A coalition of Indian startups, led by advocacy group Alliance of Digital India Foundation (ADIF), has filed a plea in the Delhi High Court to suspend Google’s new user choice billing system in India until the Competition Commission of India (CCI) investigates the company for not complying with antitrust directives. The digital coalition alleges that Google has devised a new system that still charges startups and developers hefty commissions despite directives to allow the use of third-party billing services for in-app payments. Google currently charges developers 15-30% as service fees for using Google’s proprietary payments system, but under the new directives, the developers will be liable for just a 4% rebate despite using none of the tech major’s resources.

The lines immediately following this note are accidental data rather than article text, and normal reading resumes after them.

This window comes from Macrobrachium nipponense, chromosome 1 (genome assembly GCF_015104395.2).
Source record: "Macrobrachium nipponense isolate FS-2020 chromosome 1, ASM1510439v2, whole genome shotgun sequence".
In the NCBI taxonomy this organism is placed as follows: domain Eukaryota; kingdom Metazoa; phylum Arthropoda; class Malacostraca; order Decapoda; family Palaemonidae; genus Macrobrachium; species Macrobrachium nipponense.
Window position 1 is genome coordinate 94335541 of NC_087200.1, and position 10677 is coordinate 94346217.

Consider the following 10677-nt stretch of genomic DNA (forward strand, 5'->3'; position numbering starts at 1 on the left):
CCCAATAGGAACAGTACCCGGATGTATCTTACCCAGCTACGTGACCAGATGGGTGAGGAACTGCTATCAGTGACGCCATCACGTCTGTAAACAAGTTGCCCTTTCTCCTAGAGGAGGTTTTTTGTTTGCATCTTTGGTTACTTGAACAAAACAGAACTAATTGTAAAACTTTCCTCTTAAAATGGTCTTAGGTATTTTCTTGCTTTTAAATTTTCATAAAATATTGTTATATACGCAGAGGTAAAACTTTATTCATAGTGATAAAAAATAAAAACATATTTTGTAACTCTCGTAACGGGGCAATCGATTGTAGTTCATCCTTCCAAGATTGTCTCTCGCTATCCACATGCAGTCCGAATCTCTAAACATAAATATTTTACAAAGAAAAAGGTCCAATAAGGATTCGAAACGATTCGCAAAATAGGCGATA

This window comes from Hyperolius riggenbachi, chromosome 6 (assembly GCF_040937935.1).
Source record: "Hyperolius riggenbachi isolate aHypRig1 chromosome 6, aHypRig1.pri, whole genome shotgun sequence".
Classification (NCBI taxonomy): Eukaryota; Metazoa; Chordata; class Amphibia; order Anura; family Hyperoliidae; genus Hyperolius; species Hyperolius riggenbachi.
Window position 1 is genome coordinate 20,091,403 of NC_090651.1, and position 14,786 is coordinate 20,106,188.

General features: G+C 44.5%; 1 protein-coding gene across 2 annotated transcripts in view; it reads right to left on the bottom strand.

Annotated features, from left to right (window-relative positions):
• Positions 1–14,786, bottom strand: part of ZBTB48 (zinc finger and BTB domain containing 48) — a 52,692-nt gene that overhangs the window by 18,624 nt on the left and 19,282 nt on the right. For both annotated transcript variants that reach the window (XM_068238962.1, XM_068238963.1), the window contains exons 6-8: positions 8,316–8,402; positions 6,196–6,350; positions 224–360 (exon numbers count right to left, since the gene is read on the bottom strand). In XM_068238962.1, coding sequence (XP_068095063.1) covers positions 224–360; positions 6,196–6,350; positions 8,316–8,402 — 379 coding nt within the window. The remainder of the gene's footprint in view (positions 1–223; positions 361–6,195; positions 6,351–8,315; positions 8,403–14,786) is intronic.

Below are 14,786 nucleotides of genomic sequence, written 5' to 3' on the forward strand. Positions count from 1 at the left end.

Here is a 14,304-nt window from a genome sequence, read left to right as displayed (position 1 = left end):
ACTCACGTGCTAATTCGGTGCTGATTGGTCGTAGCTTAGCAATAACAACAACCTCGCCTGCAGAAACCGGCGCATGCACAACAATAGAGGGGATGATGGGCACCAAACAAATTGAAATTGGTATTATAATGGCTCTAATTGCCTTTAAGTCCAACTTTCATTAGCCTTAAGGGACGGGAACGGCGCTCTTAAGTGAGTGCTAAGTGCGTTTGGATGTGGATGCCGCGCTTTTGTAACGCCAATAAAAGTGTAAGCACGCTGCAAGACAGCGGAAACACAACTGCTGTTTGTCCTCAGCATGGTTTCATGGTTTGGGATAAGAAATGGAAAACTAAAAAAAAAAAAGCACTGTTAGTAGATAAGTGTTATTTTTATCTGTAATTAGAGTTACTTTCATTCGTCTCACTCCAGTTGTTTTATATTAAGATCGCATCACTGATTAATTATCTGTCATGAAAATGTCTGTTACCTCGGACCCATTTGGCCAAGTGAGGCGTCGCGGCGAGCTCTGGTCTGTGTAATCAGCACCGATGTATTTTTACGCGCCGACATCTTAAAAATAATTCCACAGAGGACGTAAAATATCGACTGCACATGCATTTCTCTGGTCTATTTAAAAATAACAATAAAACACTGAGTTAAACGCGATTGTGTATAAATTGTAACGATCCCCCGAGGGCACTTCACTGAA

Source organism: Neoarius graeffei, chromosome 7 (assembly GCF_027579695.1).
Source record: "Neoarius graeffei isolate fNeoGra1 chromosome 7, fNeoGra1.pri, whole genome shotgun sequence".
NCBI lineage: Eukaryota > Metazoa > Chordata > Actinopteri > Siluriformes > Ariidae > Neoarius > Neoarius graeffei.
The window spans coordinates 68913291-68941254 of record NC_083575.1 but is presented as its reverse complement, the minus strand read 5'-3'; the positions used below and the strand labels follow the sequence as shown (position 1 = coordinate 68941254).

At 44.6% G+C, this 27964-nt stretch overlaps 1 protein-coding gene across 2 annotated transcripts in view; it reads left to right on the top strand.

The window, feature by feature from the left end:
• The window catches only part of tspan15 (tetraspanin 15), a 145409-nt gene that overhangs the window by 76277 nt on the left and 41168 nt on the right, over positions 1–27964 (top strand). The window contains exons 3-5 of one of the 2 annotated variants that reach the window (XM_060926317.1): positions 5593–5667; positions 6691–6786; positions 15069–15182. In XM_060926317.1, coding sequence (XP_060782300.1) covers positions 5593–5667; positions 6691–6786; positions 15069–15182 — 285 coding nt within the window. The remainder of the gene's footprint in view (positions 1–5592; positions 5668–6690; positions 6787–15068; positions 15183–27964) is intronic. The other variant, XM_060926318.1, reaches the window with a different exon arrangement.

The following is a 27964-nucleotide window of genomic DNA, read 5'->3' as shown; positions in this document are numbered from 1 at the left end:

The plea comes ahead of Google’s April 26 deadline for the implementation of the user choice billing system. The Competition Commission of India (CCI) had penalized Google INR 936 Cr for forcing developers to use its in-app payments system, which was considered an abuse of market dominance. Google denied the claims, but it made changes to its Play Store policies, introducing the user choice billing system, which allows developers to deploy other payment options. However, developers still have to pay hefty commissions to use such systems if they list their apps on Google’s app marketplace. The new user choice billing system has also come under fire from Indian startups, who are alleging that Google is not complying with antitrust directives and fines.